Fiona Doyle - From Limerick to the Olympics

Limerick swimmer Fiona Doyle won bronze at the World University Games in Gwanju in South Korea this week
Colm Kinsella tells the story of Limerick swimmer Fiona Doyle, who this week booked her place in the 2016 Olympics in Rio de Janeiro

Colm Kinsella tells the story of Limerick swimmer Fiona Doyle, who this week booked her place in the 2016 Olympics in Rio de Janeiro

Limerick swimmer Fiona Doyle celebrated her qualification for the 2016 Rio de Janeiro Olympic Games by winning a bronze medal at the World University Games in South Korea this week.

Twenty three-year-old Doyle from Raheen at the World University Games in Gwangju claiming bronze in the 100m breaststroke final - Ireland’s first medal of the Games.

Doyle secured the ‘A’ qualification time in the semi-final of the 100m Breaststroke clocking 1:07.67 which ranked her fourth going into the final.

The time was just one hundredth of a second off her Irish senior record of 1:07.66 from the final of the same event in 2013 where she won silver.

The University of Calgary student smashed that time swimming 1:07.15 to take the bronze medal in the highly competitive final.

Limerick woman Doyle said:“I’m absolutely delighted with the result.

“Getting the Olympic time in the semi-final was great as it meant I could get it out of my head and concentrate on swimming as fast as I could.

“I’m happy with the medal, another colour might have been nicer, but it was over half a second faster than my best time so I’m pleased with that.

“Technically my race could have been better but I can improve on that and bring it into World Championships in a few weeks which is my main goal this summer”

Japan’s Mina Matsushima claimed the Gold medal in 1:06.76 with Silver going to USA’s Lillia King in 1:06.93.

In May, Fiona Doyle was named High Performance Athlete of the Year for the second year running at the Swim Ireland Annual Awards in the Citywest Hotel.

Doyle also had an outstanding year in 2014 and won the award based on her excellent performances, in particular her seventh-placed finish in the 50m breaststroke final at the European Championships in Berlin, when she clocked 31.37 seconds for the event, the first time she had competed in a major international final.

In a previous interview with the Limerick Leader, Fiona Doyle explained that it was while watching the swimming events at the 2004 Olympics in Greece that she set her sights on becoming an Olympian.

Fiona Doyle said: “After watching the 2004 Olympics, in Athens, I immediately told my parents that I wanted to compete at the next one.

“Back then, I was ranked number six in Ireland, but had no real idea about what elite swimming actually involved. My parents simply told me ‘of course you can’.

“In retrospect, I do not really think that they fully believed me at that time. However, the following summer I attended my first big international event, the European Youth Olympic Festival (2005), and came fourth. I was the only Irish person to make a final that year and the first in a very long time.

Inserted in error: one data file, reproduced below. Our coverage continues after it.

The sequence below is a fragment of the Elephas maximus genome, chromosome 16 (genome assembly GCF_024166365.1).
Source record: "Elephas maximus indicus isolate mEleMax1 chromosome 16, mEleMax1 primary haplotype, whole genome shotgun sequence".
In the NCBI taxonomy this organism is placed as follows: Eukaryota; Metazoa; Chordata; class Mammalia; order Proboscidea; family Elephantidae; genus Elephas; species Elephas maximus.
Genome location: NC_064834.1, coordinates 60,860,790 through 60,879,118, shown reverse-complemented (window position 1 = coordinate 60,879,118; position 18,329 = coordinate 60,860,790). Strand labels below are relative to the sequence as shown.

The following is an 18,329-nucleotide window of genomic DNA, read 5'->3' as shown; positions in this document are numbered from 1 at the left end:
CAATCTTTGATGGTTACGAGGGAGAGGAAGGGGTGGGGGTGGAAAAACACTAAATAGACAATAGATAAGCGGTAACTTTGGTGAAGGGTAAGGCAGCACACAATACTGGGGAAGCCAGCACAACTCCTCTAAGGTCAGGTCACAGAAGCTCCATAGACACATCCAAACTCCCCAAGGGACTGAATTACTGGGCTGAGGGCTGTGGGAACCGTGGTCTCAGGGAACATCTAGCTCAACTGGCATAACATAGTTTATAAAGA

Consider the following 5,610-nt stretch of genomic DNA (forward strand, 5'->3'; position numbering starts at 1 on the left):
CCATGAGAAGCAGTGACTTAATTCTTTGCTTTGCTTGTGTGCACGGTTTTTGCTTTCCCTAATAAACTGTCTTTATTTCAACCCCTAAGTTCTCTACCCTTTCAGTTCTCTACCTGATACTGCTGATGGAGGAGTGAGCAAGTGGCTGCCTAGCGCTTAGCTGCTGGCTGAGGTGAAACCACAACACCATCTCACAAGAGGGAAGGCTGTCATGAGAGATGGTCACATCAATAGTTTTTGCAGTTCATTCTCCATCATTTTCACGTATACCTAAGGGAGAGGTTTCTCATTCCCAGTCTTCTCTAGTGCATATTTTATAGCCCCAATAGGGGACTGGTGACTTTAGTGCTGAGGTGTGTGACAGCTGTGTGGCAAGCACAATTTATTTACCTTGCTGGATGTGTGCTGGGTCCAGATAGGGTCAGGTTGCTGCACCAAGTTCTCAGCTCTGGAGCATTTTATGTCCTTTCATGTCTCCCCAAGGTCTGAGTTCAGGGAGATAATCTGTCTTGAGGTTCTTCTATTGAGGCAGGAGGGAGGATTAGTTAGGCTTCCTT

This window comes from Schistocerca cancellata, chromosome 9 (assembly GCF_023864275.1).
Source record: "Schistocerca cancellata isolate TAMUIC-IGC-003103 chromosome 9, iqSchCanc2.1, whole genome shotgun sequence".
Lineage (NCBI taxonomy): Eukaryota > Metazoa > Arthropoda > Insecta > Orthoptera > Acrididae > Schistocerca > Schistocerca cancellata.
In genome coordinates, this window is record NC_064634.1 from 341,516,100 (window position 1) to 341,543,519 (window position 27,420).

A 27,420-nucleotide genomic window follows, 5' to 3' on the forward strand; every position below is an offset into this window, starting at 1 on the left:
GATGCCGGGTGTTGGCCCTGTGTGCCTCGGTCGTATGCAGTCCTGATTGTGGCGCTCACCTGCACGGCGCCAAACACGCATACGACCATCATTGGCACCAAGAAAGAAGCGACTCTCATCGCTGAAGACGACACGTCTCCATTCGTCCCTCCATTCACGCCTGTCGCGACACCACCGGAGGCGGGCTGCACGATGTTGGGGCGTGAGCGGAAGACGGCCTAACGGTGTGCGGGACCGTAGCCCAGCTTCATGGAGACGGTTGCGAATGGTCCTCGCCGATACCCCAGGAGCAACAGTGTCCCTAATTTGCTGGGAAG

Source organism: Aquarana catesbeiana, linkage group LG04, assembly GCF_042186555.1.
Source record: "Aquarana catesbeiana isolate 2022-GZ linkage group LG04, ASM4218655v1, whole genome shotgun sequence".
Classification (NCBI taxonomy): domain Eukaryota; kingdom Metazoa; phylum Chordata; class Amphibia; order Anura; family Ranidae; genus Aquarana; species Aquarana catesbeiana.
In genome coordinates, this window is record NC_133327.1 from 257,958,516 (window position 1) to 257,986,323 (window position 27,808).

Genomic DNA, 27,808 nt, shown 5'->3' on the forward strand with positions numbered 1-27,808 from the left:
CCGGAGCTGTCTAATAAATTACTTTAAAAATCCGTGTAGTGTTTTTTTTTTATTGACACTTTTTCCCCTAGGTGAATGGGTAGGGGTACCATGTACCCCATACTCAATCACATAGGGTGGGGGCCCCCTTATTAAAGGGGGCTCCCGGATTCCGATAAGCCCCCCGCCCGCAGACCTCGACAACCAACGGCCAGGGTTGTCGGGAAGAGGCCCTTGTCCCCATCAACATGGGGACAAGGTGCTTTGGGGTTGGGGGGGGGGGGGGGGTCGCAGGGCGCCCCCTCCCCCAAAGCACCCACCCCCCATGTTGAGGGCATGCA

“After that, I knew swimming was for me and my career took off. Today, my main events are the 50m, 100m and 200m Breaststroke.

“I also race 50m, 100m and 200m freestyle events for my home team.

“There are ups and downs in swimming, like any other sport. No athlete, at an elite level, can truly say that reaching the top is easy or that it has been a fun ride all the way.

“You have to go through many disappointments, and make many sacrifices, to reach your goals. Without the help and support of my family, friends and coaches (who have mopped up my tears) I would not be where I am today.”

Doyle has come a long way in a short time. No surprise then that she nominates ‘Pain is Temporary - Pride Lasts Forever’ as her Inspirational Quote’ on her Swim Ireland homepage profile.

Fiona Doyle recalled: “When I was attending Crescent College Comprehensive, I was training four mornings a week, up at 4.30am and heading to the pool.

“Then it was a case of going straight from the pool to school and then back to the pool after school. Then you fitted in study.

“We were training five evenings a week. It was 28 hours in all - a bit mental.

“But that is what we needed to do and we were happy enough to do it. We had a fantastic group there at the time. It didn’t really seem like sacrifices to us .

“Obviously, it is not fun when you see all your friends going out socialising and appearing to have loads of fun, but I said it to someone, the sacrifices are only as big as you make them out to be.

“For me, they are not sacrifices, because this is what I want to do. This is what I want to achieve.

If that means cutting back on the number of times I go out or choose swimming over going out, then that is what I have to do. I only have such a short period of time to swim. Now is the time to do it.”

Fiona Doyle was born into a family steeped in the sport of swimming.

The Ballycummin woman developed her love of swimming through her family. Her grandfather founded St Paul’s Swimming Club which eventually became Limerick Swimming Club.

Fiona’s twin sister Eimear also enjoyed a highly successfully elite swimming career which was unfortunately cut short by injury.

It was the start of her teenage years, that Doyle realised she had the potential to compete at an elite international level.

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